I’m thrilled to let you know that Seth Apter has two brand new Creative Workshop videos: 10 Techniques for Mixed Media Artists, and 10 Techniques for Painting Layers. If you’ve seen Seth’s incredible artwork, you know that he’s an expert at creating layers for mixed media with tons of depth and texture. Wonder no longer how Seth makes his magic—he reveals his great techniques in these videos. Seth joins us with a blog that offers a taste of his unique layering process! ~ Jeannine
Mixed media is all about layering. Creating depth and dimension through the addition of multiple layers is the key to making your artwork dynamic. In one of my new video workshops from ArtistsNetworkTV, 10 Techniques for Painting Layers in Mixed Media, I share my approaches to creating complex, mixed-media surfaces using acrylic paint. One of my favorites of these techniques is translucent layering.
Acrylic paint has multiple properties, both within and across brands. When we’re choosing which paints to use for a project, most of us typically base the decision on color. My go-to palettes are usually blues or browns. To take your mixed-media work to the next level, you can also consider the level of transparency and opacity of your paint.
Simply put, when paint is opaque it fully covers the layer beneath it. When paint is transparent or translucent, you can see see (to varying degrees) the layer below. Transparent paint is particularly effective in creating layers for mixed-media art because it allows you to add color and depth to your work without obliterating the layers you have already created. This is demonstrated in the tutorial below.
Prior to using transparent paint in my work, I create a detailed background to work over.
Working on Canva-Paper by Canson (primed paper with a canvas texture), I added a layer of white gesso. Once that was dry, I added several layers of opaque acrylic paint in a variety of colors. Following this, I added details by randomly stamping background stamps over the surface. For this process, I always use permanent ink pads, such as StazOn® from Tsukineko, so that there is no bleed when I paint over this layer.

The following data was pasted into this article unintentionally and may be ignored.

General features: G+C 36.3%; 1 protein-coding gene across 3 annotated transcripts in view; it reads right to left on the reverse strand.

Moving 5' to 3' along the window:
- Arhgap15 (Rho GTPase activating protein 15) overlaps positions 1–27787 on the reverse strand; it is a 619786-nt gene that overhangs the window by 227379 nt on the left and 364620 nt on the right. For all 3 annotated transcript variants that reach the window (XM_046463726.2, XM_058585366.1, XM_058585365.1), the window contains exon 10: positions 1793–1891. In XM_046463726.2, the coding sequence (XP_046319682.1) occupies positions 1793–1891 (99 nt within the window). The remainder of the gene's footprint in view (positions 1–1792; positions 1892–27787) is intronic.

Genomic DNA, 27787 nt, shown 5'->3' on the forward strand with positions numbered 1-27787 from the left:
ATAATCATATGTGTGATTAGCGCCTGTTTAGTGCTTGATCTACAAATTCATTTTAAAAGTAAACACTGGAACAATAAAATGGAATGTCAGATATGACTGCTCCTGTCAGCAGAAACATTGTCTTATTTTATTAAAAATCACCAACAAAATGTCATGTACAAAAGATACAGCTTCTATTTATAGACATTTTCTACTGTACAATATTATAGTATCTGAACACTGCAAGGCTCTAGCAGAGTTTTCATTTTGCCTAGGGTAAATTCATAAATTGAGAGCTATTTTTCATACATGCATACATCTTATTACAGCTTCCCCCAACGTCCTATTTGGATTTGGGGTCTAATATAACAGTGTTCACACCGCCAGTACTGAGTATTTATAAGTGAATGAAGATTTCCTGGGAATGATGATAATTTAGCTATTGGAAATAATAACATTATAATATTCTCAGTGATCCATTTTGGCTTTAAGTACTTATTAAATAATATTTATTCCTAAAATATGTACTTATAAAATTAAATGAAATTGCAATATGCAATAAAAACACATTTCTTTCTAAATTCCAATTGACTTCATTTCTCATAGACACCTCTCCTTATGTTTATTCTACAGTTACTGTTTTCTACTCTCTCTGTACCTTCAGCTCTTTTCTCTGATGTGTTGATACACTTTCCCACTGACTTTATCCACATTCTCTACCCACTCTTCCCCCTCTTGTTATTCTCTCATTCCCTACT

You are going to use multiple colors of paint for this technique. I often use colors that are different from those on the underlying surface of the piece. Choose a color to start with, and add 3 or 4 small drops in different places on the paper.
Spritz each drop with water, using a mister. Rub the wet paint into the surface with a paper towel. Even though the color has shifted, you can still see all the detail in the layers below.
Repeat this process with additional colors of transparent paint, adding small drops in different places each time.
As you do this, you’ll begin to see the level of depth that is building up, and the color shift that’s occurring. You can still see all the detail from the layers below, making this process perfect for mixed-media layering.
Add these two videos to your library and you’ll never run out of techniques for creating layers for mixed media art!
Seth Apter is a mixed-media artist, instructor, author and designer from New York City. His artwork has been exhibited in multiple exhibitions and can be found in numerous books and national magazines. He is the voice behind The Pulse, a series of international collaborative projects that are the basis of his two books: The Pulse of Mixed Media and The Mixed-Media Artist, both published by North Light Books. He is also the artist behind six mixed-media workshop DVDs, also from North Light. Seth is an instructor at Pratt Institute in New York City, and his live workshops have been held throughout the United States, Canada, Mexico, Australia, and the UK. He is a member of the Association for Creative Industries, and designs products for Spellbinders Paper Arts, StencilGirl Products, Impression Obsession, and PaperArtsy. See more of Seth’s work at sethapter.com.